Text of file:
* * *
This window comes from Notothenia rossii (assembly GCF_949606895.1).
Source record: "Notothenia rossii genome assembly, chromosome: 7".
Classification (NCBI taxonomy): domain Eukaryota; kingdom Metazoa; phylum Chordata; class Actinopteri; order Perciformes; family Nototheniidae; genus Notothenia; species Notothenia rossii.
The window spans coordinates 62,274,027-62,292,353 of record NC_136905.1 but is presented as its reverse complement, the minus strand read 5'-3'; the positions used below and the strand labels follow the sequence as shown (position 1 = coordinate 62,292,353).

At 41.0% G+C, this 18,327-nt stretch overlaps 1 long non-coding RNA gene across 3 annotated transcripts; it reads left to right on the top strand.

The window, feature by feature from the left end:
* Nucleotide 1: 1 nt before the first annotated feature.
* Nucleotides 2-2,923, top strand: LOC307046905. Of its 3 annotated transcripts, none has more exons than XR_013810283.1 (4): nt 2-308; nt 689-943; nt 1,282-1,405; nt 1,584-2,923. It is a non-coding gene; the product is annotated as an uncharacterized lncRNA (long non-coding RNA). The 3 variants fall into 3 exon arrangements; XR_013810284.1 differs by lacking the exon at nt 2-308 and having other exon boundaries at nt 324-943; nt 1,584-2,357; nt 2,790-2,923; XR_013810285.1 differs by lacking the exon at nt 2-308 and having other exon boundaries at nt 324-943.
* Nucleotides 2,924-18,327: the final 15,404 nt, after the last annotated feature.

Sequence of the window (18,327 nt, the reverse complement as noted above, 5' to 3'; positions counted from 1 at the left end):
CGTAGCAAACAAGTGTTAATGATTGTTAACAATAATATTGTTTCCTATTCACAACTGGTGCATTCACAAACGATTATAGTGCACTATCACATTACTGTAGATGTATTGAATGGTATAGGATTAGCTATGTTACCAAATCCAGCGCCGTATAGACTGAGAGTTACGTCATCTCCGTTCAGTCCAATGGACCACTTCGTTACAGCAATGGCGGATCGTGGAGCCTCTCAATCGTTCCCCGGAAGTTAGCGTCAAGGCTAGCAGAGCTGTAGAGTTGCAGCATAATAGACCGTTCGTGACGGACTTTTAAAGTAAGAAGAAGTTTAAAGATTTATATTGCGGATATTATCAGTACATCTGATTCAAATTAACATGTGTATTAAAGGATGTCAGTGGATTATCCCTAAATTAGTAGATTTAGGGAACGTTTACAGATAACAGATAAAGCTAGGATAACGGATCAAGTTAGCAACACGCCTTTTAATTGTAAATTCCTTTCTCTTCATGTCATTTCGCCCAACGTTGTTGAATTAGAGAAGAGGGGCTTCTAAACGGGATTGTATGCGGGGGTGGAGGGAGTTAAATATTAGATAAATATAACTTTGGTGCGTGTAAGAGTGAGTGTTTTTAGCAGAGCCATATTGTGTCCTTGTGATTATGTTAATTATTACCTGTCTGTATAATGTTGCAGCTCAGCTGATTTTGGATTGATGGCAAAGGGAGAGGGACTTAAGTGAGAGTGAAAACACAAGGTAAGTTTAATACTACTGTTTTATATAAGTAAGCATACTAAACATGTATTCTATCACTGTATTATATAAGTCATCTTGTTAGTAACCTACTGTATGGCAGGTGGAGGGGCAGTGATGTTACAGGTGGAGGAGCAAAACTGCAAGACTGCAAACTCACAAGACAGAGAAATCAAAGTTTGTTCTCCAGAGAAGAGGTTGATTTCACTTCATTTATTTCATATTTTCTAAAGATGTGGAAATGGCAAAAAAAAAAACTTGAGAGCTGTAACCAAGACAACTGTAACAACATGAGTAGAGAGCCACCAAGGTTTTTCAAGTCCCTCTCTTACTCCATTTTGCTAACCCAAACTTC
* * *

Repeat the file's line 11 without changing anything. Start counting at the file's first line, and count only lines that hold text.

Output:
CGTAGCAAACAAGTGTTAATGATTGTTAACAATAATATTGTTTCCTATTCACAACTGGTGCATTCACAAACGATTATAGTGCACTATCACATTACTGTAGATGTATTGAATGGTATAGGATTAGCTATGTTACCAAATCCAGCGCCGTATAGACTGAGAGTTACGTCATCTCCGTTCAGTCCAATGGACCACTTCGTTACAGCAATGGCGGATCGTGGAGCCTCTCAATCGTTCCCCGGAAGTTAGCGTCAAGGCTAGCAGAGCTGTAGAGTTGCAGCATAATAGACCGTTCGTGACGGACTTTTAAAGTAAGAAGAAGTTTAAAGATTTATATTGCGGATATTATCAGTACATCTGATTCAAATTAACATGTGTATTAAAGGATGTCAGTGGATTATCCCTAAATTAGTAGATTTAGGGAACGTTTACAGATAACAGATAAAGCTAGGATAACGGATCAAGTTAGCAACACGCCTTTTAATTGTAAATTCCTTTCTCTTCATGTCATTTCGCCCAACGTTGTTGAATTAGAGAAGAGGGGCTTCTAAACGGGATTGTATGCGGGGGTGGAGGGAGTTAAATATTAGATAAATATAACTTTGGTGCGTGTAAGAGTGAGTGTTTTTAGCAGAGCCATATTGTGTCCTTGTGATTATGTTAATTATTACCTGTCTGTATAATGTTGCAGCTCAGCTGATTTTGGATTGATGGCAAAGGGAGAGGGACTTAAGTGAGAGTGAAAACACAAGGTAAGTTTAATACTACTGTTTTATATAAGTAAGCATACTAAACATGTATTCTATCACTGTATTATATAAGTCATCTTGTTAGTAACCTACTGTATGGCAGGTGGAGGGGCAGTGATGTTACAGGTGGAGGAGCAAAACTGCAAGACTGCAAACTCACAAGACAGAGAAATCAAAGTTTGTTCTCCAGAGAAGAGGTTGATTTCACTTCATTTATTTCATATTTTCTAAAGATGTGGAAATGGCAAAAAAAAAAACTTGAGAGCTGTAACCAAGACAACTGTAACAACATGAGTAGAGAGCCACCAAGGTTTTTCAAGTCCCTCTCTTACTCCATTTTGCTAACCCAAACTTC